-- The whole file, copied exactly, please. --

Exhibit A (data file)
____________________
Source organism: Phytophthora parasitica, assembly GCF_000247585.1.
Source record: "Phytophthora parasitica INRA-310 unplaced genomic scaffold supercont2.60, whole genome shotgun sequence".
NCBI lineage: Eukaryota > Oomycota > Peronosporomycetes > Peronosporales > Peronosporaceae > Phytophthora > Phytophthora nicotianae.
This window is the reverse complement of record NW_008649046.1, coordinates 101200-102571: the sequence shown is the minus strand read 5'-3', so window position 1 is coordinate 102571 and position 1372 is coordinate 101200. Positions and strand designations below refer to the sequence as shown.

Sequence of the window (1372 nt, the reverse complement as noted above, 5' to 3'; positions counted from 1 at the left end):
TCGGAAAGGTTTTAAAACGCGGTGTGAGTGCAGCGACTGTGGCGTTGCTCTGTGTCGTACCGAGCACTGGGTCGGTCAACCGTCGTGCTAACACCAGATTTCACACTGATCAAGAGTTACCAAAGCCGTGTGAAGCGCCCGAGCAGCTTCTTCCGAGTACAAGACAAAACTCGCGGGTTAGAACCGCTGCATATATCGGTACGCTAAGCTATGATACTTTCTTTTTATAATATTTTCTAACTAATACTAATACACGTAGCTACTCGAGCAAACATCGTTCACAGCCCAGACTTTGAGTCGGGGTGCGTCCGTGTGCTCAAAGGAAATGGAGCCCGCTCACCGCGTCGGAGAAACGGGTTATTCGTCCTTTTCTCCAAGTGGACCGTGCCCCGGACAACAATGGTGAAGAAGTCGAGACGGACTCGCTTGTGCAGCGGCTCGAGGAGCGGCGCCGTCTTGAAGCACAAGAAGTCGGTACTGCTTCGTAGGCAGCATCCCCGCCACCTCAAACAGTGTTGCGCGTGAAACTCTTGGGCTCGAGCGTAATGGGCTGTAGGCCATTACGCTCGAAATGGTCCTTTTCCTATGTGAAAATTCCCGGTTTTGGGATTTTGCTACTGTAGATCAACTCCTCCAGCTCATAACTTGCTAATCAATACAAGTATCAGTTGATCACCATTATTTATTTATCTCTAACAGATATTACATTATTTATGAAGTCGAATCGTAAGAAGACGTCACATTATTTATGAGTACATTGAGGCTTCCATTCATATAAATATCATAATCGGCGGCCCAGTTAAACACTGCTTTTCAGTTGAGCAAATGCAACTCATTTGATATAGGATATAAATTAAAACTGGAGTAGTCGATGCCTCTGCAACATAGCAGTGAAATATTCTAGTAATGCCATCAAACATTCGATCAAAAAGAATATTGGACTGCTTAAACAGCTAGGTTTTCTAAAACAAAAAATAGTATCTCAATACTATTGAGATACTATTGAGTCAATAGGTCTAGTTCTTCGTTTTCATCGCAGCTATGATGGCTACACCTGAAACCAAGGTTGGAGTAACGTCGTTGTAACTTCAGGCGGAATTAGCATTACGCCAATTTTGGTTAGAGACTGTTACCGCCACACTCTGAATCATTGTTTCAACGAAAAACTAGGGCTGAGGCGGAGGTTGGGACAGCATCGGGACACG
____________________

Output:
Source organism: Phytophthora parasitica, assembly GCF_000247585.1.
Source record: "Phytophthora parasitica INRA-310 unplaced genomic scaffold supercont2.60, whole genome shotgun sequence".
NCBI lineage: Eukaryota > Oomycota > Peronosporomycetes > Peronosporales > Peronosporaceae > Phytophthora > Phytophthora nicotianae.
This window is the reverse complement of record NW_008649046.1, coordinates 101200-102571: the sequence shown is the minus strand read 5'-3', so window position 1 is coordinate 102571 and position 1372 is coordinate 101200. Positions and strand designations below refer to the sequence as shown.

Sequence of the window (1372 nt, the reverse complement as noted above, 5' to 3'; positions counted from 1 at the left end):
TCGGAAAGGTTTTAAAACGCGGTGTGAGTGCAGCGACTGTGGCGTTGCTCTGTGTCGTACCGAGCACTGGGTCGGTCAACCGTCGTGCTAACACCAGATTTCACACTGATCAAGAGTTACCAAAGCCGTGTGAAGCGCCCGAGCAGCTTCTTCCGAGTACAAGACAAAACTCGCGGGTTAGAACCGCTGCATATATCGGTACGCTAAGCTATGATACTTTCTTTTTATAATATTTTCTAACTAATACTAATACACGTAGCTACTCGAGCAAACATCGTTCACAGCCCAGACTTTGAGTCGGGGTGCGTCCGTGTGCTCAAAGGAAATGGAGCCCGCTCACCGCGTCGGAGAAACGGGTTATTCGTCCTTTTCTCCAAGTGGACCGTGCCCCGGACAACAATGGTGAAGAAGTCGAGACGGACTCGCTTGTGCAGCGGCTCGAGGAGCGGCGCCGTCTTGAAGCACAAGAAGTCGGTACTGCTTCGTAGGCAGCATCCCCGCCACCTCAAACAGTGTTGCGCGTGAAACTCTTGGGCTCGAGCGTAATGGGCTGTAGGCCATTACGCTCGAAATGGTCCTTTTCCTATGTGAAAATTCCCGGTTTTGGGATTTTGCTACTGTAGATCAACTCCTCCAGCTCATAACTTGCTAATCAATACAAGTATCAGTTGATCACCATTATTTATTTATCTCTAACAGATATTACATTATTTATGAAGTCGAATCGTAAGAAGACGTCACATTATTTATGAGTACATTGAGGCTTCCATTCATATAAATATCATAATCGGCGGCCCAGTTAAACACTGCTTTTCAGTTGAGCAAATGCAACTCATTTGATATAGGATATAAATTAAAACTGGAGTAGTCGATGCCTCTGCAACATAGCAGTGAAATATTCTAGTAATGCCATCAAACATTCGATCAAAAAGAATATTGGACTGCTTAAACAGCTAGGTTTTCTAAAACAAAAAATAGTATCTCAATACTATTGAGATACTATTGAGTCAATAGGTCTAGTTCTTCGTTTTCATCGCAGCTATGATGGCTACACCTGAAACCAAGGTTGGAGTAACGTCGTTGTAACTTCAGGCGGAATTAGCATTACGCCAATTTTGGTTAGAGACTGTTACCGCCACACTCTGAATCATTGTTTCAACGAAAAACTAGGGCTGAGGCGGAGGTTGGGACAGCATCGGGACACG